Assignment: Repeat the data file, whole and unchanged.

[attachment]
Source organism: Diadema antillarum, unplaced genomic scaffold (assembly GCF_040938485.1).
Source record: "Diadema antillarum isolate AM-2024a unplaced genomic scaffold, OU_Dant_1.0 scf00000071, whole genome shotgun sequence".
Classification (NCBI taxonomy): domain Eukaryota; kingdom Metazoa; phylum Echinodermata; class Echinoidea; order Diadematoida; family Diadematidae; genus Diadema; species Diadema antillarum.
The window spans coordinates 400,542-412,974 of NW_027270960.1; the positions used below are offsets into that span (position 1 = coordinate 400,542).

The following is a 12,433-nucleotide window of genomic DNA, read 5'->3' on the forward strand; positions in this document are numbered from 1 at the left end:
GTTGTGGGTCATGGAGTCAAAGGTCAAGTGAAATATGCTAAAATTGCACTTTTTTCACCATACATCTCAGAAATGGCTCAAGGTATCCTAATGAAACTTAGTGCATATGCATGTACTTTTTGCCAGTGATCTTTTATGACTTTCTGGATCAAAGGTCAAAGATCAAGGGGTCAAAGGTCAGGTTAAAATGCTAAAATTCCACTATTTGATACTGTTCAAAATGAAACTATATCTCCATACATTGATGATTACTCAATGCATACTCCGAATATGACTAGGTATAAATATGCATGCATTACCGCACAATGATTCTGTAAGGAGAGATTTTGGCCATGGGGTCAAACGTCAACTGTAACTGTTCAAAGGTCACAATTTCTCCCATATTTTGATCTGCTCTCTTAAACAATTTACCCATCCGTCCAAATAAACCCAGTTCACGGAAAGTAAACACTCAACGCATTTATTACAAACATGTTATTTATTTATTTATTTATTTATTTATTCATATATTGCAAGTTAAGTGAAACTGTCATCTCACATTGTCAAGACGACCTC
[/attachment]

Source organism: Diadema antillarum, unplaced genomic scaffold (assembly GCF_040938485.1).
Source record: "Diadema antillarum isolate AM-2024a unplaced genomic scaffold, OU_Dant_1.0 scf00000071, whole genome shotgun sequence".
Classification (NCBI taxonomy): domain Eukaryota; kingdom Metazoa; phylum Echinodermata; class Echinoidea; order Diadematoida; family Diadematidae; genus Diadema; species Diadema antillarum.
The window spans coordinates 400,542-412,974 of NW_027270960.1; the positions used below are offsets into that span (position 1 = coordinate 400,542).

The following is a 12,433-nucleotide window of genomic DNA, read 5'->3' on the forward strand; positions in this document are numbered from 1 at the left end:
GTTGTGGGTCATGGAGTCAAAGGTCAAGTGAAATATGCTAAAATTGCACTTTTTTCACCATACATCTCAGAAATGGCTCAAGGTATCCTAATGAAACTTAGTGCATATGCATGTACTTTTTGCCAGTGATCTTTTATGACTTTCTGGATCAAAGGTCAAAGATCAAGGGGTCAAAGGTCAGGTTAAAATGCTAAAATTCCACTATTTGATACTGTTCAAAATGAAACTATATCTCCATACATTGATGATTACTCAATGCATACTCCGAATATGACTAGGTATAAATATGCATGCATTACCGCACAATGATTCTGTAAGGAGAGATTTTGGCCATGGGGTCAAACGTCAACTGTAACTGTTCAAAGGTCACAATTTCTCCCATATTTTGATCTGCTCTCTTAAACAATTTACCCATCCGTCCAAATAAACCCAGTTCACGGAAAGTAAACACTCAACGCATTTATTACAAACATGTTATTTATTTATTTATTTATTTATTTATTCATATATTGCAAGTTAAGTGAAACTGTCATCTCACATTGTCAAGACGACCTC